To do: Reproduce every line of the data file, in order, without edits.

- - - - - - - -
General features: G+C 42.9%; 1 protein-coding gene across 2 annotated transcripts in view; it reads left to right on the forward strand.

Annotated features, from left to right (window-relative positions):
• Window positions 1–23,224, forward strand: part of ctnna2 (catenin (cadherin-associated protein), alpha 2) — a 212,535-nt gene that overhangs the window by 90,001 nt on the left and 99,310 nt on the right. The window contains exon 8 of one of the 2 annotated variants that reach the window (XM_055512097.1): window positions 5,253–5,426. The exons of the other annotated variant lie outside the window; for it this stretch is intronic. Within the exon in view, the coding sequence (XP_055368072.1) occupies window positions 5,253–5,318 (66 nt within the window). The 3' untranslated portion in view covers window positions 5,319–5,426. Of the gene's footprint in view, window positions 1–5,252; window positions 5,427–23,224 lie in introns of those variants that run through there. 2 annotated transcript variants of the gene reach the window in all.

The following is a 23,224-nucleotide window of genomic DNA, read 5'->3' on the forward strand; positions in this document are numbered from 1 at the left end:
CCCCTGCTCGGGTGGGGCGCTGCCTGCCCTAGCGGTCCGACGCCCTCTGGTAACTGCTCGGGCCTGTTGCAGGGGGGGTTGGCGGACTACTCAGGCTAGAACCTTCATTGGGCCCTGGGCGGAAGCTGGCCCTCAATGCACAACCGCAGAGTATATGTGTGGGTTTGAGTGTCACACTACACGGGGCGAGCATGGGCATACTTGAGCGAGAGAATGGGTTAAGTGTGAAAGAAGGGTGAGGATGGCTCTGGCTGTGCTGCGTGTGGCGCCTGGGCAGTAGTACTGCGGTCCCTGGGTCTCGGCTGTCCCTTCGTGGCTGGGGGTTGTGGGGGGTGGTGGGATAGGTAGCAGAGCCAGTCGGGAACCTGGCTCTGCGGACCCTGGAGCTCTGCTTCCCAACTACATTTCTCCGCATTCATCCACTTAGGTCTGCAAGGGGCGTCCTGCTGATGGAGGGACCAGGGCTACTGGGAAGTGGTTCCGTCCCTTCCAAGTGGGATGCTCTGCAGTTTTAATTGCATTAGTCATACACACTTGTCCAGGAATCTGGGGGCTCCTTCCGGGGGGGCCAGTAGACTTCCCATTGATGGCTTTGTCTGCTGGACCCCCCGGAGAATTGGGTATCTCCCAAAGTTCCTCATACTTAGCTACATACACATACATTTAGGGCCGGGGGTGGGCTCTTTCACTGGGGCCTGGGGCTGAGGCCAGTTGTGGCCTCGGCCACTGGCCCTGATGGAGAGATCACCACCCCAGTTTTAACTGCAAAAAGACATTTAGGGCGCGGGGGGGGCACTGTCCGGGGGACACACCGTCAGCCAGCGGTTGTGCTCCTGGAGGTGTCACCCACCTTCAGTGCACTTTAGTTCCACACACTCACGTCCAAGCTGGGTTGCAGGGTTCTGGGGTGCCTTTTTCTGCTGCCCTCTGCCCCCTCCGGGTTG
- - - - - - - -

General features: G+C 42.9%; 1 protein-coding gene across 2 annotated transcripts in view; it reads left to right on the forward strand.

Annotated features, from left to right (window-relative positions):
• Window positions 1–23,224, forward strand: part of ctnna2 (catenin (cadherin-associated protein), alpha 2) — a 212,535-nt gene that overhangs the window by 90,001 nt on the left and 99,310 nt on the right. The window contains exon 8 of one of the 2 annotated variants that reach the window (XM_055512097.1): window positions 5,253–5,426. The exons of the other annotated variant lie outside the window; for it this stretch is intronic. Within the exon in view, the coding sequence (XP_055368072.1) occupies window positions 5,253–5,318 (66 nt within the window). The 3' untranslated portion in view covers window positions 5,319–5,426. Of the gene's footprint in view, window positions 1–5,252; window positions 5,427–23,224 lie in introns of those variants that run through there. 2 annotated transcript variants of the gene reach the window in all.

The following is a 23,224-nucleotide window of genomic DNA, read 5'->3' on the forward strand; positions in this document are numbered from 1 at the left end:
CCCCTGCTCGGGTGGGGCGCTGCCTGCCCTAGCGGTCCGACGCCCTCTGGTAACTGCTCGGGCCTGTTGCAGGGGGGGTTGGCGGACTACTCAGGCTAGAACCTTCATTGGGCCCTGGGCGGAAGCTGGCCCTCAATGCACAACCGCAGAGTATATGTGTGGGTTTGAGTGTCACACTACACGGGGCGAGCATGGGCATACTTGAGCGAGAGAATGGGTTAAGTGTGAAAGAAGGGTGAGGATGGCTCTGGCTGTGCTGCGTGTGGCGCCTGGGCAGTAGTACTGCGGTCCCTGGGTCTCGGCTGTCCCTTCGTGGCTGGGGGTTGTGGGGGGTGGTGGGATAGGTAGCAGAGCCAGTCGGGAACCTGGCTCTGCGGACCCTGGAGCTCTGCTTCCCAACTACATTTCTCCGCATTCATCCACTTAGGTCTGCAAGGGGCGTCCTGCTGATGGAGGGACCAGGGCTACTGGGAAGTGGTTCCGTCCCTTCCAAGTGGGATGCTCTGCAGTTTTAATTGCATTAGTCATACACACTTGTCCAGGAATCTGGGGGCTCCTTCCGGGGGGGCCAGTAGACTTCCCATTGATGGCTTTGTCTGCTGGACCCCCCGGAGAATTGGGTATCTCCCAAAGTTCCTCATACTTAGCTACATACACATACATTTAGGGCCGGGGGTGGGCTCTTTCACTGGGGCCTGGGGCTGAGGCCAGTTGTGGCCTCGGCCACTGGCCCTGATGGAGAGATCACCACCCCAGTTTTAACTGCAAAAAGACATTTAGGGCGCGGGGGGGGCACTGTCCGGGGGACACACCGTCAGCCAGCGGTTGTGCTCCTGGAGGTGTCACCCACCTTCAGTGCACTTTAGTTCCACACACTCACGTCCAAGCTGGGTTGCAGGGTTCTGGGGTGCCTTTTTCTGCTGCCCTCTGCCCCCTCCGGGTTG